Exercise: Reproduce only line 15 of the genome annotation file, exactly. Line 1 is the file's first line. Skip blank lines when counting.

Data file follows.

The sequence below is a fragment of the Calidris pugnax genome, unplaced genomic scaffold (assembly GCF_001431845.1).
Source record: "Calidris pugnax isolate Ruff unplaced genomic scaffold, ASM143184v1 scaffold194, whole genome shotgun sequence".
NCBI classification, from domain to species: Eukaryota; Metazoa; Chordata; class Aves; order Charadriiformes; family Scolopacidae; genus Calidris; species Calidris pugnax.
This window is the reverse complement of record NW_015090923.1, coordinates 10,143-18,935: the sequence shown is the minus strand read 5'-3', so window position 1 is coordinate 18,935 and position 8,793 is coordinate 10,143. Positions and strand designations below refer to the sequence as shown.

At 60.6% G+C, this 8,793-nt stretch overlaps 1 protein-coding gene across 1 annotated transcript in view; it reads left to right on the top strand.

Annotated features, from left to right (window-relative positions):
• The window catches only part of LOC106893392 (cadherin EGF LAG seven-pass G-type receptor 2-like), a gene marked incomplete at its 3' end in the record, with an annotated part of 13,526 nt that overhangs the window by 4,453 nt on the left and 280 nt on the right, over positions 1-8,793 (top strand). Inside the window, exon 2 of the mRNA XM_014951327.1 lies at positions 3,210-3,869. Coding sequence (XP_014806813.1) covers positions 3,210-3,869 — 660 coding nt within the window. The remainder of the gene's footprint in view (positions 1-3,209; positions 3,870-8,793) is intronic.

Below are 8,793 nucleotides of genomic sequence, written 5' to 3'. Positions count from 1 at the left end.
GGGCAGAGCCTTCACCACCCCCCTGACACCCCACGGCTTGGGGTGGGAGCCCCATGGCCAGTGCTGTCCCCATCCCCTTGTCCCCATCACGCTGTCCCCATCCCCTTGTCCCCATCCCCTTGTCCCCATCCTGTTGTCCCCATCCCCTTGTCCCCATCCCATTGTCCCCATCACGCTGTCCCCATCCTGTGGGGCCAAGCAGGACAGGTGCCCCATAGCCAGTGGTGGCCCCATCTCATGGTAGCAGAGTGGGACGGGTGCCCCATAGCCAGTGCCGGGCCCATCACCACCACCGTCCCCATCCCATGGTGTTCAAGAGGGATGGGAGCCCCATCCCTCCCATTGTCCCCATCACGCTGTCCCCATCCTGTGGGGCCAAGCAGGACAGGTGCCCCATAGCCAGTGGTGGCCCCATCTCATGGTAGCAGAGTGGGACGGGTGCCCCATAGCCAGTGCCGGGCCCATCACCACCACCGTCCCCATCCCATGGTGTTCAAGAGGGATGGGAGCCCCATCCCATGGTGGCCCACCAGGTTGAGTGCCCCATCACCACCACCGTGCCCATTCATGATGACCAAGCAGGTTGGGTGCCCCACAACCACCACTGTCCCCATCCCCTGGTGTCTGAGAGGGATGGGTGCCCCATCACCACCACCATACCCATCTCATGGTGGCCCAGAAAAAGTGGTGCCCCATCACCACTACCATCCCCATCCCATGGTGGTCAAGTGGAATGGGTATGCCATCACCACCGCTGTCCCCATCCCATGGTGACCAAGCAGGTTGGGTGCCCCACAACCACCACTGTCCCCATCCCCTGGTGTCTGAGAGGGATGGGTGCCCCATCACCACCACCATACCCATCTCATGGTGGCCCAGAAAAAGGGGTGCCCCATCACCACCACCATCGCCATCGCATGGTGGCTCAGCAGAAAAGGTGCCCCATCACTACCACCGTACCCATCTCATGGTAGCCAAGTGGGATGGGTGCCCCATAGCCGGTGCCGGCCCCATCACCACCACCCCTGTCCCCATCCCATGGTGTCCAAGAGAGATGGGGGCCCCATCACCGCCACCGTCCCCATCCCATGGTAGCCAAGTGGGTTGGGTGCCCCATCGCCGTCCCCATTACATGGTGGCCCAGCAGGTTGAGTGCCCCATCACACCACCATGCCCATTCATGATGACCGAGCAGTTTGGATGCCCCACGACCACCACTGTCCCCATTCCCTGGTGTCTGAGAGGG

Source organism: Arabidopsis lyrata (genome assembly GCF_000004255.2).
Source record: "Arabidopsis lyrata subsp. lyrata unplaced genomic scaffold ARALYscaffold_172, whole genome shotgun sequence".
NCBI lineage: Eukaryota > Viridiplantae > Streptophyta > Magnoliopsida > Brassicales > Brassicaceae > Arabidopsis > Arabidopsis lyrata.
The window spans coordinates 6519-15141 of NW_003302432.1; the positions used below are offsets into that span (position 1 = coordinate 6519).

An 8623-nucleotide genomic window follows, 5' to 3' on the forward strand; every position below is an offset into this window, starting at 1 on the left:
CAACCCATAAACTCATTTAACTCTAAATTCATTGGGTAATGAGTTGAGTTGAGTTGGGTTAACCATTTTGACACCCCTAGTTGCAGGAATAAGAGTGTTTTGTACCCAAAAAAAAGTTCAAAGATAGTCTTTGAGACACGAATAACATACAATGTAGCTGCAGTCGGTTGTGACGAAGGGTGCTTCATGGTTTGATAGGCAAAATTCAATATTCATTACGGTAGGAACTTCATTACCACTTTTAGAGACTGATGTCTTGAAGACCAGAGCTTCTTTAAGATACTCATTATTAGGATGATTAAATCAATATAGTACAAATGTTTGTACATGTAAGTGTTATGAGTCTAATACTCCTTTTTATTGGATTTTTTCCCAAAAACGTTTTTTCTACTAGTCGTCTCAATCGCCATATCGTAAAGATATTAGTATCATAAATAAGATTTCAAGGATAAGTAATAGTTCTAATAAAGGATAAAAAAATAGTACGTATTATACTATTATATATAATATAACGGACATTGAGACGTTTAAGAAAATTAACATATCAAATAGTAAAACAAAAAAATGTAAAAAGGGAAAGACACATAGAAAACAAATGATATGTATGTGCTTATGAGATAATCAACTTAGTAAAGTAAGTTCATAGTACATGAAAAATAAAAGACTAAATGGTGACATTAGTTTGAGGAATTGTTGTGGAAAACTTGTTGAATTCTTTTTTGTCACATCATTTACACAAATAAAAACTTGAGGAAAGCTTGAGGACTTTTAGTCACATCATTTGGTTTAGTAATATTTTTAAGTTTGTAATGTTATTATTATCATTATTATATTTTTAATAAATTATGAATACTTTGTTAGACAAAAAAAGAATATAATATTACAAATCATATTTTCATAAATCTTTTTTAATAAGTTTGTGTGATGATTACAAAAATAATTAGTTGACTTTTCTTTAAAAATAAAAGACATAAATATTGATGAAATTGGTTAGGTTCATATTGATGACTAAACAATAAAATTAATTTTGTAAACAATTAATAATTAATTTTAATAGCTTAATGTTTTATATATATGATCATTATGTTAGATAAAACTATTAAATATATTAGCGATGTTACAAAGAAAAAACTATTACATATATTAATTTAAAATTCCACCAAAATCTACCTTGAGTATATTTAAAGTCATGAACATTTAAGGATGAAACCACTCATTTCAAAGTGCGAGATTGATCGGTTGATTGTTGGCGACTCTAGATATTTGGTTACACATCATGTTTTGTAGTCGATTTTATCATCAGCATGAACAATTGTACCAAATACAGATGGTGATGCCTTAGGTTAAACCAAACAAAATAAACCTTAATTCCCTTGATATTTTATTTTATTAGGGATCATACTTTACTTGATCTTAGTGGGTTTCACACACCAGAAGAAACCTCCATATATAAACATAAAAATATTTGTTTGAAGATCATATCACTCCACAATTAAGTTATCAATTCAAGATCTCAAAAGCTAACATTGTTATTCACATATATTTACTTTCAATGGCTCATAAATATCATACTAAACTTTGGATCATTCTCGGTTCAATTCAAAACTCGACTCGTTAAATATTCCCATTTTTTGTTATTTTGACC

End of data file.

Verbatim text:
CAACCCATAAACTCATTTAACTCTAAATTCATTGGGTAATGAGTTGAGTTGAGTTGGGTTAACCATTTTGACACCCCTAGTTGCAGGAATAAGAGTGTTTTGTACCCAAAAAAAAGTTCAAAGATAGTCTTTGAGACACGAATAACATACAATGTAGCTGCAGTCGGTTGTGACGAAGGGTGCTTCATGGTTTGATAGGCAAAATTCAATATTCATTACGGTAGGAACTTCATTACCACTTTTAGAGACTGATGTCTTGAAGACCAGAGCTTCTTTAAGATACTCATTATTAGGATGATTAAATCAATATAGTACAAATGTTTGTACATGTAAGTGTTATGAGTCTAATACTCCTTTTTATTGGATTTTTTCCCAAAAACGTTTTTTCTACTAGTCGTCTCAATCGCCATATCGTAAAGATATTAGTATCATAAATAAGATTTCAAGGATAAGTAATAGTTCTAATAAAGGATAAAAAAATAGTACGTATTATACTATTATATATAATATAACGGACATTGAGACGTTTAAGAAAATTAACATATCAAATAGTAAAACAAAAAAATGTAAAAAGGGAAAGACACATAGAAAACAAATGATATGTATGTGCTTATGAGATAATCAACTTAGTAAAGTAAGTTCATAGTACATGAAAAATAAAAGACTAAATGGTGACATTAGTTTGAGGAATTGTTGTGGAAAACTTGTTGAATTCTTTTTTGTCACATCATTTACACAAATAAAAACTTGAGGAAAGCTTGAGGACTTTTAGTCACATCATTTGGTTTAGTAATATTTTTAAGTTTGTAATGTTATTATTATCATTATTATATTTTTAATAAATTATGAATACTTTGTTAGACAAAAAAAGAATATAATATTACAAATCATATTTTCATAAATCTTTTTTAATAAGTTTGTGTGATGATTACAAAAATAATTAGTTGACTTTTCTTTAAAAATAAAAGACATAAATATTGATGAAATTGGTTAGGTTCATATTGATGACTAAACAATAAAATTAATTTTGTAAACAATTAATAATTAATTTTAATAGCTTAATGTTTTATATATATGATCATTATGTTAGATAAAACTATTAAATATATTAGCGATGTTACAAAGAAAAAACTATTACATATATTAATTTAAAATTCCACCAAAATCTACCTTGAGTATATTTAAAGTCATGAACATTTAAGGATGAAACCACTCATTTCAAAGTGCGAGATTGATCGGTTGATTGTTGGCGACTCTAGATATTTGGTTACACATCATGTTTTGTAGTCGATTTTATCATCAGCATGAACAATTGTACCAAATACAGATGGTGATGCCTTAGGTTAAACCAAACAAAATAAACCTTAATTCCCTTGATATTTTATTTTATTAGGGATCATACTTTACTTGATCTTAGTGGGTTTCACACACCAGAAGAAACCTCCATATATAAACATAAAAATATTTGTTTGAAGATCATATCACTCCACAATTAAGTTATCAATTCAAGATCTCAAAAGCTAACATTGTTATTCACATATATTTACTTTCAATGGCTCATAAATATCATACTAAACTTTGGATCATTCTCGGTTCAATTCAAAACTCGACTCGTTAAATATTCCCATTTTTTGTTATTTTGACC